In fact, in early 2016 an electric utility in the state of Maharashtra, in central India and home to Mumbai, announced plans for a 1.2 GW solar project built over canals, lakes, reservoirs, and other bodies of water in the state. The project, by far the largest of its kind in India (and the world), would use bodies of water owned by local governments and villages as well, providing power to locals and utilizing net metering agreements.

Other countries are also beginning to see solar canals as a viable option. In Tijuana, Mexico, a local architect supported by the University of California at San Diego’s Center for Urban Economics and Design, is leading the charge to cover a large canal that runs along the US-Mexico border in solar panels. The solar installation would cover the canal is 5 megawatt arrays and could provide power to around 30,000 homes. Like in India, this project isn’t seen as just a source of renewable electricity – the solar panels would be coupled with an algae-based filtration system to clean up the ultra-polluted water in the canal before it dumps into the Pacific Ocean.

In drought-plagued California where water conservation is critical, there have been numerous calls to cover the state’s aqueducts with solar panels, with students from UCLA Institute of Environment and Sustainability even publishing a study on the feasibility of solar canals in the state. ReGen, a solar development company based in California, is also currently working with partners in the state to develop solar installations on the banks of canals to power irrigation pumps, though no installations have yet been announced.

“Floatovoltaics”: Floating Solar

Another type of water-based solar installation is also quickly growing in popularity. Since 2007, floating photovoltaic solar installations, known as “floatovoltaics”, have become increasingly popular all over the world on reservoirs, ponds, and lakes. The first floating solar system, composed of 1000 solar panels, was installed on a pond at a winery in Napa Valley, California. Land in the area can cost hundreds of thousands of dollars per acre, so locating solar panels on an unused area of property seems like a no-brainer. Since then, similar installations have been installed in India, Italy, South Korea, Scotland, and other countries.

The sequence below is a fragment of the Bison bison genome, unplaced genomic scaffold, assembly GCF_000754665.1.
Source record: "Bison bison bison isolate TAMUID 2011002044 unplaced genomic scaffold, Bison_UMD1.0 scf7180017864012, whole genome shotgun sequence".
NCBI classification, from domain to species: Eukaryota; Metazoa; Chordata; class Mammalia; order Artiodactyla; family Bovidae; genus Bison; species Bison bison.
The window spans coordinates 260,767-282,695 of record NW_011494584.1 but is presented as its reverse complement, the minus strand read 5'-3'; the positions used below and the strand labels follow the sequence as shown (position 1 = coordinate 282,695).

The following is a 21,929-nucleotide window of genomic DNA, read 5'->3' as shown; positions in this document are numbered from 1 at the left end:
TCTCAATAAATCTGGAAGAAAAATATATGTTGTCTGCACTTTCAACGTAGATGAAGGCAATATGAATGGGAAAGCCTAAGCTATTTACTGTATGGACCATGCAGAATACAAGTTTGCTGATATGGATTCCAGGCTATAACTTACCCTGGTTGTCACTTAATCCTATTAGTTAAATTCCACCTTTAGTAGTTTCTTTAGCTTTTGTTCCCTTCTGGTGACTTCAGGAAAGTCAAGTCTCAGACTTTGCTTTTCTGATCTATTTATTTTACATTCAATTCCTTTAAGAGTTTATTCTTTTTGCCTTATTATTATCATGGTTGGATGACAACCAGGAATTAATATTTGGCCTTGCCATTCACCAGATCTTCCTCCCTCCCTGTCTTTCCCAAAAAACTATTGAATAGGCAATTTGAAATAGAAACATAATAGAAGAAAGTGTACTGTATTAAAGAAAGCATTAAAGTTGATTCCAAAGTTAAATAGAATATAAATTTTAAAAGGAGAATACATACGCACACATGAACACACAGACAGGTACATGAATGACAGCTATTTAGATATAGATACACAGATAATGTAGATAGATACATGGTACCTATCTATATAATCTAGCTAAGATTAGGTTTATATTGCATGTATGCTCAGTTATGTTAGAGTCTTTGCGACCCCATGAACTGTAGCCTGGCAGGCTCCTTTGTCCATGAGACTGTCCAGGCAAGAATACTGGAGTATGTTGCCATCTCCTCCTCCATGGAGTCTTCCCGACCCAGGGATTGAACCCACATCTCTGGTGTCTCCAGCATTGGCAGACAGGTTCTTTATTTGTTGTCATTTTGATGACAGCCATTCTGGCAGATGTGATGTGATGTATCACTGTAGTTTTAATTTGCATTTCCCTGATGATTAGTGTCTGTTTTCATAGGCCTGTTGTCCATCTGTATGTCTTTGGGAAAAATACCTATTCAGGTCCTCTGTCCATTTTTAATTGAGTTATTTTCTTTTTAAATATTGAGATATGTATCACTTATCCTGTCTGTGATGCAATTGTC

Japan will soon lay claim to the largest floating solar installation. The project, begun in 2016 and set to begin operation in 2018, is located in Chiba, near Tokyo. The 13.7 MW system will use 51,000 solar panels and produce about 16 gigawatt-hours of power annually, enough to power about 5,000 homes. To secure the installation during typhoons, the solar system is connected to the bottom of the reservoir.

Floating solar systems see many of the same benefits as solar canals. First, valuable land is not used by the installation, which means land doesn’t need to be purchased or leased and the project requires less engineering work. Secondly, the water cools the photovoltaic solar panels, allowing them to produce electricity more efficiently. Ciel et Terre, the French company that manufacturers the support structure for the floating solar panels, says that floating solar also reduces water evaporation like solar canals and that there is no impact to water quality. While the equipment cost for floating solar is higher, total project costs is comparable to ground-mounted systems, as less professional engineering work is needed.

Floating solar and solar canals provide an example of the versatility of solar when in the hands of creative minds. In the future, what other roles will solar play?